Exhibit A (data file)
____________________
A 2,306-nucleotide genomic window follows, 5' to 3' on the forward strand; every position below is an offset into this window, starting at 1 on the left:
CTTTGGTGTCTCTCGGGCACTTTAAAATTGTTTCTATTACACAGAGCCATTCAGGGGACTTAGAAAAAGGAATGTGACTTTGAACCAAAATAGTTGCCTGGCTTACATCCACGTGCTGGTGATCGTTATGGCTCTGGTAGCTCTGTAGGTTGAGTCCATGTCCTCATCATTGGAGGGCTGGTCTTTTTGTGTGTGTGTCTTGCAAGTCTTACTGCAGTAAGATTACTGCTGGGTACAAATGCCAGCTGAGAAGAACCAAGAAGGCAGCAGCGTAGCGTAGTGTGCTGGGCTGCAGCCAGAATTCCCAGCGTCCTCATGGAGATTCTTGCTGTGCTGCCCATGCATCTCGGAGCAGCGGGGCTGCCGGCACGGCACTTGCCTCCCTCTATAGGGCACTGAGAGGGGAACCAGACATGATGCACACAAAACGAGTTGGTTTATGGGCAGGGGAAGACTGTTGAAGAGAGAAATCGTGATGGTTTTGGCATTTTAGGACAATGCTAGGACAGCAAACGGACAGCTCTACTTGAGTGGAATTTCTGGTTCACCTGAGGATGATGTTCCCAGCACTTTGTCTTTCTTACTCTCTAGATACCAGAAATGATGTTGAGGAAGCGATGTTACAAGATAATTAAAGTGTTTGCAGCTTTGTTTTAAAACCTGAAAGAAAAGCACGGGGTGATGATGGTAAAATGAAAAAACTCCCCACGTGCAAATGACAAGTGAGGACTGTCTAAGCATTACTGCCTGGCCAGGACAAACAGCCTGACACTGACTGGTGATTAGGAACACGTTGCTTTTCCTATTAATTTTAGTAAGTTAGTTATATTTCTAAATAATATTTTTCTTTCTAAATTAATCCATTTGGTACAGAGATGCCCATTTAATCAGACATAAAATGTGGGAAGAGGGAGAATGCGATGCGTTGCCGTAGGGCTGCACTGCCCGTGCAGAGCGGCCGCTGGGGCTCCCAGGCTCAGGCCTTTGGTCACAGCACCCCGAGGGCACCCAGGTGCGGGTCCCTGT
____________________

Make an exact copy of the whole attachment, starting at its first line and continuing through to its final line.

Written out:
A 2,306-nucleotide genomic window follows, 5' to 3' on the forward strand; every position below is an offset into this window, starting at 1 on the left:
CTTTGGTGTCTCTCGGGCACTTTAAAATTGTTTCTATTACACAGAGCCATTCAGGGGACTTAGAAAAAGGAATGTGACTTTGAACCAAAATAGTTGCCTGGCTTACATCCACGTGCTGGTGATCGTTATGGCTCTGGTAGCTCTGTAGGTTGAGTCCATGTCCTCATCATTGGAGGGCTGGTCTTTTTGTGTGTGTGTCTTGCAAGTCTTACTGCAGTAAGATTACTGCTGGGTACAAATGCCAGCTGAGAAGAACCAAGAAGGCAGCAGCGTAGCGTAGTGTGCTGGGCTGCAGCCAGAATTCCCAGCGTCCTCATGGAGATTCTTGCTGTGCTGCCCATGCATCTCGGAGCAGCGGGGCTGCCGGCACGGCACTTGCCTCCCTCTATAGGGCACTGAGAGGGGAACCAGACATGATGCACACAAAACGAGTTGGTTTATGGGCAGGGGAAGACTGTTGAAGAGAGAAATCGTGATGGTTTTGGCATTTTAGGACAATGCTAGGACAGCAAACGGACAGCTCTACTTGAGTGGAATTTCTGGTTCACCTGAGGATGATGTTCCCAGCACTTTGTCTTTCTTACTCTCTAGATACCAGAAATGATGTTGAGGAAGCGATGTTACAAGATAATTAAAGTGTTTGCAGCTTTGTTTTAAAACCTGAAAGAAAAGCACGGGGTGATGATGGTAAAATGAAAAAACTCCCCACGTGCAAATGACAAGTGAGGACTGTCTAAGCATTACTGCCTGGCCAGGACAAACAGCCTGACACTGACTGGTGATTAGGAACACGTTGCTTTTCCTATTAATTTTAGTAAGTTAGTTATATTTCTAAATAATATTTTTCTTTCTAAATTAATCCATTTGGTACAGAGATGCCCATTTAATCAGACATAAAATGTGGGAAGAGGGAGAATGCGATGCGTTGCCGTAGGGCTGCACTGCCCGTGCAGAGCGGCCGCTGGGGCTCCCAGGCTCAGGCCTTTGGTCACAGCACCCCGAGGGCACCCAGGTGCGGGTCCCTGT